NHS doctors’ strike is ‘inevitable,’ says new BMA chair (Guardian)

Carolina Williams
August 28, 2022

Professor Philip Banfield, chair of the BMA, has announced that NHS employers are due to go on a short-term strike, most likely early next year, in order to fight for a pay rise. There has been a real-terms decrease in salary of approximately 30% since 2008, and therefore the means of the strike is to motivate the government to restore the loss in pay over these years. Sadly, NHS workers are feeling underappreciated, and this is likely to lead to a loss of NHS staff numbers and consequential detrimental effects to the NHS itself. Banfield also alluded to the hit that the NHS and its patients have already been experiencing due to a lack of funding. However, there is hope that the strike proposes realistic and achievable changes, and through restoring fair pay will improve overall patient care.

Food for Thought

What are the potential consequences of not restoring NHS workers’ salaries?

Outcomes of not restoring pay for NHS workers could be divided into short- and long-term consequences. Considering the short-term, NHS staff are likely to feel let down, de-motivated and underappreciated. For this reason, they may consider other options for work and choose to leave the NHS. For newly qualified relevant personnel, they may respond by choosing to not work full time in the NHS, or maybe not work for the NHS at all. Importantly, in the long-term, the quality of care provided by the NHS is likely to decline due to a decrease in staff numbers and a consequent increase in tiredness and burnout.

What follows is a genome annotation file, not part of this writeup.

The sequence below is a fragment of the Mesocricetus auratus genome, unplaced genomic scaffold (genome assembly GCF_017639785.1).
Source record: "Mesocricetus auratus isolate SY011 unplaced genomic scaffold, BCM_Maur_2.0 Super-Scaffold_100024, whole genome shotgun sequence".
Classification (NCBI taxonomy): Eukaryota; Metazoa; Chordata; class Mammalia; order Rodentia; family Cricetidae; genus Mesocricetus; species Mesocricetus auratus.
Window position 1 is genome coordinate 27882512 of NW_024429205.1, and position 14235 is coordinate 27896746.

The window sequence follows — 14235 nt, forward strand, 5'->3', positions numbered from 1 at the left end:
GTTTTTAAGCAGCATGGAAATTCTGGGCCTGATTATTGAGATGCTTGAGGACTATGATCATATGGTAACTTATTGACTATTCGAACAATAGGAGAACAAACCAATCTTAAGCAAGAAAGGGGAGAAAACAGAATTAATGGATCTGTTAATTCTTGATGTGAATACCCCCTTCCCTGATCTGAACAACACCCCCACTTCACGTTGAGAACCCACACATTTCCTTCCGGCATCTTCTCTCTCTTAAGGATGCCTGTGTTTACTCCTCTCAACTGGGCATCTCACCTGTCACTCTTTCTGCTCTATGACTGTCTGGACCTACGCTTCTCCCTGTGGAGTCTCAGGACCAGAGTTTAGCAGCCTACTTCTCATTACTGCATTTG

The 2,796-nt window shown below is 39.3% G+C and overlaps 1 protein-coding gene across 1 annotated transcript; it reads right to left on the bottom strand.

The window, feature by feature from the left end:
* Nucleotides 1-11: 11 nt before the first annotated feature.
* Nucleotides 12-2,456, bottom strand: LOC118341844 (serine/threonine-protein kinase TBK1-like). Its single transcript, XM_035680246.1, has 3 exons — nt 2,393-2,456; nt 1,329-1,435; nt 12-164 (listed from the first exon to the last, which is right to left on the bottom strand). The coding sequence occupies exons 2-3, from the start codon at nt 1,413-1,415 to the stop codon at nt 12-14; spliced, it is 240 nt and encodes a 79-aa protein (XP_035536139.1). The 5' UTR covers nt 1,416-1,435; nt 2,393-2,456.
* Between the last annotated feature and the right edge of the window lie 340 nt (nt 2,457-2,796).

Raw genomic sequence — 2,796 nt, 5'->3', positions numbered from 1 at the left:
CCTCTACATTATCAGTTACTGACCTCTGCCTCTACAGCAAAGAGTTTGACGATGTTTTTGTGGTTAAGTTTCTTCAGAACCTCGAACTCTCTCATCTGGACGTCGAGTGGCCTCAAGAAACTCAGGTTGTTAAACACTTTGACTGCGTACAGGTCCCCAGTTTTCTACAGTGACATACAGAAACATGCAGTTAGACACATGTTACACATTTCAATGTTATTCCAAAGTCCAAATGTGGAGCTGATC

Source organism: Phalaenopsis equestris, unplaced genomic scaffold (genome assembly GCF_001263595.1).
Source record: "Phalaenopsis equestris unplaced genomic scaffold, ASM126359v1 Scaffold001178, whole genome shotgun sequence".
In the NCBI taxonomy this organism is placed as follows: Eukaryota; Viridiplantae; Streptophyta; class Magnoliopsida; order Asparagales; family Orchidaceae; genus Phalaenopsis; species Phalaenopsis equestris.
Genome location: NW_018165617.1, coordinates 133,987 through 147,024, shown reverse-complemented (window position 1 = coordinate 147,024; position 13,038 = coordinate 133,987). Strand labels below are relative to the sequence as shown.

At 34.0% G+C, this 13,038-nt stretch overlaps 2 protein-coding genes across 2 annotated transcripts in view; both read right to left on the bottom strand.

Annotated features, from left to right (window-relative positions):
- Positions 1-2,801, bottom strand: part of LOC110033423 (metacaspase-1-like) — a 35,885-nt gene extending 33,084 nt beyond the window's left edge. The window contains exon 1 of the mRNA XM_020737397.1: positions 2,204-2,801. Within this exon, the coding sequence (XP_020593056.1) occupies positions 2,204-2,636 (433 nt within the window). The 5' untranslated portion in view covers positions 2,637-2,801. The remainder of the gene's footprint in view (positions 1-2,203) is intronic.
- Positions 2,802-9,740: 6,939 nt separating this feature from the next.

Responding to the strike

During the days of the strike itself, there would be huge disruptions to the NHS. As we know, the beloved NHS staff are what makes our NHS and therefore the public will likely have reduced access to services. The goals of the strike appear to be realistic: the BMA chair highlighted that the cost required to restore NHS workers’ pay is less than the amount spent on failed test-and-trace services developed during the COVID-19 pandemic. As previously indicated, it is important, not only for the current but also for future cohorts of NHS staff, that their voices are heard and action is taken. With bodies of both doctors and nurses’ unions discussing the potential for upcoming strikes and continuing to fight for the restoration of pay, the public can only hope that government response and subsequent outcomes will be adequate.

Practice Interview QUestions
  1. How would you feel and respond to the change in pay if you were currently working in the NHS?
  2. What do you think are some of the future consequences of not restoring pay for NHS employees?
  3. If you were working in the government, what would your response or solutions be to the planned strike of NHS workers?
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